How a Growth Mindset Contributes to Financial Success
“No matter what your ability is, effort is what ignites that ability and turns it into accomplishment.” – Carol S. Dweck
One of my goals for 2016 is to make my screen time more active and less passive: watch fewer shows that let my brain switch off and more shows that introduce me to new ideas or teach me more about the world. I especially like TED talks because they’re fairly short (which dramatically reduces the risk I’m going to ‘zone out’ part way through) and the myriad of topics means there’s no issue finding something new to learn.
One talk I watched a few weeks ago focussed on the difference between a fixed and a growth mindset. It really made me think differently about how we talk to ourselves and others about success and how a simple change of attitude can have a profound impact on many aspects of life, including financial success.
Professor Carol Dweck has spent many years researching the impact of mindset on achievement and she has shown in multiple studies that the brain has the ability to change and become more capable when we challenge our abilities. She believes that people fall into two groups: those with a fixed mindset and those with a growth mindset and that each group has a distinct and very different attitude to challenge and failure.
When you praise someone for their grades, scores or intelligence, you’re fuelling a fixed mindset. People with a fixed mindset get fired up by feedback based on grades, test scores and quotas. They often identify as being more intelligent than others and, as a consequence, they thrive on being judged positively based on innate ability (how smart they are) and they tend to perceive effort as something negative; a sign of incapability. This creates issues when challenges arise because those with a fixed mindset see effort as a sign of inability. This means that any challenges they come up against will be seen as a sign of something they’re not good at because they’re not ‘smart’ enough to get it right first time.
When faced with setbacks, the instinctive reaction of a fixed mindset is to lose interest and withdraw. Phrases such as “I’m not a math person”; “I’m just not good with money” and “I just can’t lose weight” are typical of a fixed mindset: there’s no suggestion that the challenge can be overcome, it becomes simply a statement of fact: “I can’t and therefore I never will.” This perception that challenge is a sign that you’ve reached your limit, combined with the fear of “failing” and being seen by others as unsuccessful, holds those with a fixed mindset back and leads them into a cycle of sticking only to what they “know” rather than exploring their potential.
When it comes to financial success, a fixed mindset is what keeps you from breaking the habits you know aren’t helping you reach your goals and what stops you from risking failure by trying something new. It’s the thinking that keeps you at the same level of wealth year after year and stops you from moving out of your financial comfort zone into an even wealthier one. A fixed mindset will force you to lay the blame for your situation on the doorstep of something beyond your control: the markets, your income, lack of education/support/understanding rather than entertain the idea that there might be something you could do to alter your situation if you were willing to approach it a little differently.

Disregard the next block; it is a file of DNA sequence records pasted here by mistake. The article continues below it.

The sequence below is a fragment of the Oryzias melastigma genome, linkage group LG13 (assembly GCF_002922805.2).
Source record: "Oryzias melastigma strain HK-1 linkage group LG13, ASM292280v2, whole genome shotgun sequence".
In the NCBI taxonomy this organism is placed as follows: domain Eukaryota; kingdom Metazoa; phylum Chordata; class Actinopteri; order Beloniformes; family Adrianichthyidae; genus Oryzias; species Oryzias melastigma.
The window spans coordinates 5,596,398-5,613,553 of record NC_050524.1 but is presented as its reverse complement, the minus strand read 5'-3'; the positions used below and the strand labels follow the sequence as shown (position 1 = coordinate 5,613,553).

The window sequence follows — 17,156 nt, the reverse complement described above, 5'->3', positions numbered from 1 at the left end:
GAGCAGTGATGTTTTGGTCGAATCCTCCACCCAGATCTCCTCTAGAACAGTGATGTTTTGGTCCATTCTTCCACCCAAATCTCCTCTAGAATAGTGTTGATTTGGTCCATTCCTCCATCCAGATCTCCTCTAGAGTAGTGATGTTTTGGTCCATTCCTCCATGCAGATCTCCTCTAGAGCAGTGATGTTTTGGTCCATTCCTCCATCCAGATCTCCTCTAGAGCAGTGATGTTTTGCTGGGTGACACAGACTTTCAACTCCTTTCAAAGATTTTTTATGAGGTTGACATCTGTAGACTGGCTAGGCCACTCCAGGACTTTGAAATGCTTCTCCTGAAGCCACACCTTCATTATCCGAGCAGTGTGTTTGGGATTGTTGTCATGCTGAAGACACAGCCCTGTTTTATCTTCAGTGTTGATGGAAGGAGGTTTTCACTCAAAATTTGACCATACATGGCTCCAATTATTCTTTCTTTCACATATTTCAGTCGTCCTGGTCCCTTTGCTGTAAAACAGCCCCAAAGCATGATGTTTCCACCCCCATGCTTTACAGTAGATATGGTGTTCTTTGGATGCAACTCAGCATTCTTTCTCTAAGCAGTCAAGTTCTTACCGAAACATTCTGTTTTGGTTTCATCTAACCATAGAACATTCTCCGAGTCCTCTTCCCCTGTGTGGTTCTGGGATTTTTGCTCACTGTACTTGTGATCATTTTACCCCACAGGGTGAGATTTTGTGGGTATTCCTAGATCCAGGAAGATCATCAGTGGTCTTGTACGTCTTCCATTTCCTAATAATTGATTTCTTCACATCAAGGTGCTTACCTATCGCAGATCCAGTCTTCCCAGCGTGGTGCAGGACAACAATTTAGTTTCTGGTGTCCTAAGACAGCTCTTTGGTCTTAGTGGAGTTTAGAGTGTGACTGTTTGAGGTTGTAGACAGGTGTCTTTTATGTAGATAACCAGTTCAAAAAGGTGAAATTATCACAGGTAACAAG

A growth mindset allows our brain to become more capable because, when we challenge our abilities, it fires up the neurons in the brain and creates new neural pathways. Rather than attributing success to innate ability and intelligence (which can’t be controlled), those with a growth mindset see the level of effort we put into something as the true marker of achievement. These are the people who thrive on constructive criticism because it teaches them where to focus their efforts and shows them how to become more successful. They put their focus on learning and welcome challenges as an opportunity to learn rather than a symbol of personal failure.
The impact of adopting a growth mindset can be seen very clearly in a number of studies conducted by Carol Dweck who focussed much of her research on children in underperforming schools. Teaching the kids to see their challenges with learning as evidence of their brain growing and getting smarter, rather than as proof that they were stupid, dramatically improved their achievement levels and significantly narrowed the achievement gap within classes. Over the course of 12 months, a kindergarten class in Harlem, NY progressed from being barely able to hold a pencil to scoring in the 95th percentile, 4th grade kids in the South Bronx outperformed every other fourth grade class in New York state in the statewide math test and a class of Native American kids went from the bottom to the top of the classes in their Washington State school district, which included one of the most affluent areas of Seattle.
While it’s logical that a greater level of effort will equal a higher level of achievement, what Dweck’s research shows very clearly is that it’s the story we tell ourselves about the challenge that dictates whether or not we’ll embrace or reject the chance to put in that effort. Attributing success to effort and tenacity rather than intelligence, and seeing failure as “not yet there” rather than “never going to get there” are key components of the growth mindset. When it comes to finance, this means not letting our past “failures” prevent our future success and looking for opportunities to make our financial situation better rather than being content with the status quo.
Like Emily Dickenson, the growth mindset encourages us to “dwell in possibility” but it puts the responsibility for bringing those possibilities to reality entirely in our hands. If you’re interested in learning more, check out the TED talks by Carol Dweck and Eduardo Briceno for more insights and inspiration.